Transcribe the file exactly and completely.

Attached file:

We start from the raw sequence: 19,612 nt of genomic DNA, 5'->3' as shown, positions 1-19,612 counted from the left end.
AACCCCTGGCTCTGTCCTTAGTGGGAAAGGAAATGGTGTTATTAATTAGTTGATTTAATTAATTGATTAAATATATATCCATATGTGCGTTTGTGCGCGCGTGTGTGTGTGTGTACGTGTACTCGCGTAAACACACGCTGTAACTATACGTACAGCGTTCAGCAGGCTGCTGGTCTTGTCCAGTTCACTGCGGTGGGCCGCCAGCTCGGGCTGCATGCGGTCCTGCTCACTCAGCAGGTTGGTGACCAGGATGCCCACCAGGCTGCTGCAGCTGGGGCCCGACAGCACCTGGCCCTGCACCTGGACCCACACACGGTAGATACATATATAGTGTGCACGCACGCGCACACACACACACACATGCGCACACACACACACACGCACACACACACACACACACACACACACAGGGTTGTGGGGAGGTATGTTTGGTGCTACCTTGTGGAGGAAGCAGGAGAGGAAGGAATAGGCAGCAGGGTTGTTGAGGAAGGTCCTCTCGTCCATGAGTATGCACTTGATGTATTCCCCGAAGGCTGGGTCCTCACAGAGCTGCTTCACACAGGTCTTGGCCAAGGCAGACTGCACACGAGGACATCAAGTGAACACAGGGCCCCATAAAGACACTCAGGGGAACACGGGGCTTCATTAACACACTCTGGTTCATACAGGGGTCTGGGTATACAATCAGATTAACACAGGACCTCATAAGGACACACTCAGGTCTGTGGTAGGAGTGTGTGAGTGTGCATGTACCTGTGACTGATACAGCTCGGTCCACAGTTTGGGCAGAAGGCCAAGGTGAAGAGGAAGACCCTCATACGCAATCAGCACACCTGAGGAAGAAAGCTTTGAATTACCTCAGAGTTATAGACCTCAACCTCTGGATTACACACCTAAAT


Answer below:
We start from the raw sequence: 19,612 nt of genomic DNA, 5'->3' as shown, positions 1-19,612 counted from the left end.
AACCCCTGGCTCTGTCCTTAGTGGGAAAGGAAATGGTGTTATTAATTAGTTGATTTAATTAATTGATTAAATATATATCCATATGTGCGTTTGTGCGCGCGTGTGTGTGTGTGTACGTGTACTCGCGTAAACACACGCTGTAACTATACGTACAGCGTTCAGCAGGCTGCTGGTCTTGTCCAGTTCACTGCGGTGGGCCGCCAGCTCGGGCTGCATGCGGTCCTGCTCACTCAGCAGGTTGGTGACCAGGATGCCCACCAGGCTGCTGCAGCTGGGGCCCGACAGCACCTGGCCCTGCACCTGGACCCACACACGGTAGATACATATATAGTGTGCACGCACGCGCACACACACACACACATGCGCACACACACACACACGCACACACACACACACACACACACACACAGGGTTGTGGGGAGGTATGTTTGGTGCTACCTTGTGGAGGAAGCAGGAGAGGAAGGAATAGGCAGCAGGGTTGTTGAGGAAGGTCCTCTCGTCCATGAGTATGCACTTGATGTATTCCCCGAAGGCTGGGTCCTCACAGAGCTGCTTCACACAGGTCTTGGCCAAGGCAGACTGCACACGAGGACATCAAGTGAACACAGGGCCCCATAAAGACACTCAGGGGAACACGGGGCTTCATTAACACACTCTGGTTCATACAGGGGTCTGGGTATACAATCAGATTAACACAGGACCTCATAAGGACACACTCAGGTCTGTGGTAGGAGTGTGTGAGTGTGCATGTACCTGTGACTGATACAGCTCGGTCCACAGTTTGGGCAGAAGGCCAAGGTGAAGAGGAAGACCCTCATACGCAATCAGCACACCTGAGGAAGAAAGCTTTGAATTACCTCAGAGTTATAGACCTCAACCTCTGGATTACACACCTAAAT